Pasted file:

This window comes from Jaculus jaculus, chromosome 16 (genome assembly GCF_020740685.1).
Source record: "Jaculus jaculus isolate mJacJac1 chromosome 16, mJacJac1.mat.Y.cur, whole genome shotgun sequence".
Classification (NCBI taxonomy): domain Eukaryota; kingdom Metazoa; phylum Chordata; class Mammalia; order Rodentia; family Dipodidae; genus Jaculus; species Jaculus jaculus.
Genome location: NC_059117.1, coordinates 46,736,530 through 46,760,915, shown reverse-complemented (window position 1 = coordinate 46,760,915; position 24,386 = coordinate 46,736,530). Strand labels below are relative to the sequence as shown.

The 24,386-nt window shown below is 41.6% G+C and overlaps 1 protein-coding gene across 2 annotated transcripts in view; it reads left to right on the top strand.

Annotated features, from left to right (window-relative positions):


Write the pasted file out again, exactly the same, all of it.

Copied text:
This window comes from Jaculus jaculus, chromosome 16 (genome assembly GCF_020740685.1).
Source record: "Jaculus jaculus isolate mJacJac1 chromosome 16, mJacJac1.mat.Y.cur, whole genome shotgun sequence".
Classification (NCBI taxonomy): domain Eukaryota; kingdom Metazoa; phylum Chordata; class Mammalia; order Rodentia; family Dipodidae; genus Jaculus; species Jaculus jaculus.
Genome location: NC_059117.1, coordinates 46,736,530 through 46,760,915, shown reverse-complemented (window position 1 = coordinate 46,760,915; position 24,386 = coordinate 46,736,530). Strand labels below are relative to the sequence as shown.

The 24,386-nt window shown below is 41.6% G+C and overlaps 1 protein-coding gene across 2 annotated transcripts in view; it reads left to right on the top strand.

Annotated features, from left to right (window-relative positions):